A few years ago, we (as Architects) completed an extremely large residence on Martha's Vineyard where the basement floor was a little below the water table, a water table which will rise over the years. The entire basement slab and walls were designed to resist hydrostatic pressure. But to your question, they were waterproofed with a Grace Bituthene membrane that was run under the slab and up the walls, essentially making the basement a boat. Presumably, it would float if the water table rose high enough. Check out the product.

    1. michellesp | | #12

      Hugh, Thank you, I will check out that product. Hopefully, there isn't a day when that extremely large residence turns into a boat!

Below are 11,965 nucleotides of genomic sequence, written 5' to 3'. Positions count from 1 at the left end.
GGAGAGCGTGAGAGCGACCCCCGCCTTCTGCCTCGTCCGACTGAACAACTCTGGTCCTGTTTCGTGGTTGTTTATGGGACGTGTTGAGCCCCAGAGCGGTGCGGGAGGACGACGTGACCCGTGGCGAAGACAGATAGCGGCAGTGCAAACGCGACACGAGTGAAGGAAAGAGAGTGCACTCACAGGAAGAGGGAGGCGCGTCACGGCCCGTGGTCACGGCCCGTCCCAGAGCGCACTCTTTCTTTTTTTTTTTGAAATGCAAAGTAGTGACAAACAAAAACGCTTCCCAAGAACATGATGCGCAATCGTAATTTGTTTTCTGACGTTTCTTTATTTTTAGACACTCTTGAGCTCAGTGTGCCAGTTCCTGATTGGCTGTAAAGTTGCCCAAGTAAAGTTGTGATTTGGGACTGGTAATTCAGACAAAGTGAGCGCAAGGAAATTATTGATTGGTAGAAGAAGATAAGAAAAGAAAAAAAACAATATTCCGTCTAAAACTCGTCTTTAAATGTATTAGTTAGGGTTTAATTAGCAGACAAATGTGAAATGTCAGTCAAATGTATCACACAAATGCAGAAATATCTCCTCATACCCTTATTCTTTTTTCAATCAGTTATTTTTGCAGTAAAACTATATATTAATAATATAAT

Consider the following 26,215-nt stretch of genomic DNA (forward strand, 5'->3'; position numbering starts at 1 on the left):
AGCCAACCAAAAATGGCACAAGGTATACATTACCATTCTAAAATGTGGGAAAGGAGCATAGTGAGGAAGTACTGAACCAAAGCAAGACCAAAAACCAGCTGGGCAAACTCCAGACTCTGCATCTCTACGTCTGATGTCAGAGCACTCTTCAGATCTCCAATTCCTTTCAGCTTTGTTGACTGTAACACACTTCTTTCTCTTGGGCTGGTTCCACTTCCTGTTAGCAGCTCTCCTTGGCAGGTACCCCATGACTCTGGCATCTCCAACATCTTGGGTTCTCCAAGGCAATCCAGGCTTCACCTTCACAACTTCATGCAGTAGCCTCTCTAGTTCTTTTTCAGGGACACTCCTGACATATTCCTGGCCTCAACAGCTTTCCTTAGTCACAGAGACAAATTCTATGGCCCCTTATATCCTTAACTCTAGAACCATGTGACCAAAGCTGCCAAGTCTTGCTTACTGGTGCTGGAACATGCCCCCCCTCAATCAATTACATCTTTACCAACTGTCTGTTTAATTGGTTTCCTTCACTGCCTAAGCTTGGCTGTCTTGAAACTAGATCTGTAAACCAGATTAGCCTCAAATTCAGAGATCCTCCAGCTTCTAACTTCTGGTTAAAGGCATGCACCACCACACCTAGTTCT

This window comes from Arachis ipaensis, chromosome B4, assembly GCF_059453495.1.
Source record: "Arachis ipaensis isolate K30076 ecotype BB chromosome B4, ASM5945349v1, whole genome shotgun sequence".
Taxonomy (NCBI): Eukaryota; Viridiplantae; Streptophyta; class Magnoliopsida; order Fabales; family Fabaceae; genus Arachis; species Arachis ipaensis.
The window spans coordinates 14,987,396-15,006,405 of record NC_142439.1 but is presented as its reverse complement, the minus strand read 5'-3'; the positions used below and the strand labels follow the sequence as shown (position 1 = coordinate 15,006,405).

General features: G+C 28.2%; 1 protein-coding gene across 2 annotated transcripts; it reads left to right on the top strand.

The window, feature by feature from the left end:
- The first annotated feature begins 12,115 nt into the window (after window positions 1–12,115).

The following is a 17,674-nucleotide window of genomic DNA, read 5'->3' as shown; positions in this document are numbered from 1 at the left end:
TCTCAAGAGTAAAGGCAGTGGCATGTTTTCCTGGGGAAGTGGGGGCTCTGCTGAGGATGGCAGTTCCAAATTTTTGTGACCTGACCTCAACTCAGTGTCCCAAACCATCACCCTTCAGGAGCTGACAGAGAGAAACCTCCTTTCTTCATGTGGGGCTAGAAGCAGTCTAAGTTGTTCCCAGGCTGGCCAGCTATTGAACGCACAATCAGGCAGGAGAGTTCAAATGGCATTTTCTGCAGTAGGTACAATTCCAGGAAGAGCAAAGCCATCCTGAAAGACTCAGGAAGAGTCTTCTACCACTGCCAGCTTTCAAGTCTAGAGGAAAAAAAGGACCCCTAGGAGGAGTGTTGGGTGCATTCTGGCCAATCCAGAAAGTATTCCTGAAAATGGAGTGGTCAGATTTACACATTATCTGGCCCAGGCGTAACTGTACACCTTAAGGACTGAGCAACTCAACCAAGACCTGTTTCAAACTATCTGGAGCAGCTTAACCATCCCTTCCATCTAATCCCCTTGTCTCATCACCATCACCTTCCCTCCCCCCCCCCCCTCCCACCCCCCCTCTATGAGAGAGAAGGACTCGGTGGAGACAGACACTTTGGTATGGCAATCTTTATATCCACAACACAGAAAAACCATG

1. hughw | | #13

        Yes...hopefully, no boat, but it's very near the ocean at an elevation of only 10' above mean sea level. Ground water is at about 9' feet down and above the basement floor. So with a storm surge, who knows.

        Actually, my recollection is that we used a compatible Grace membrane under the slab and lapped that up onto the footings with Bituthane on the walls and lapped over the membrane at the footings....The basement has been extremely dry and is used for a staff apartment, a pool & rec room, furniture and art storage, as well as utility space. It's a big house!

Log in or create an account to post an answer.


Recent Questions and Replies

  • |
  • |
  • |
  • |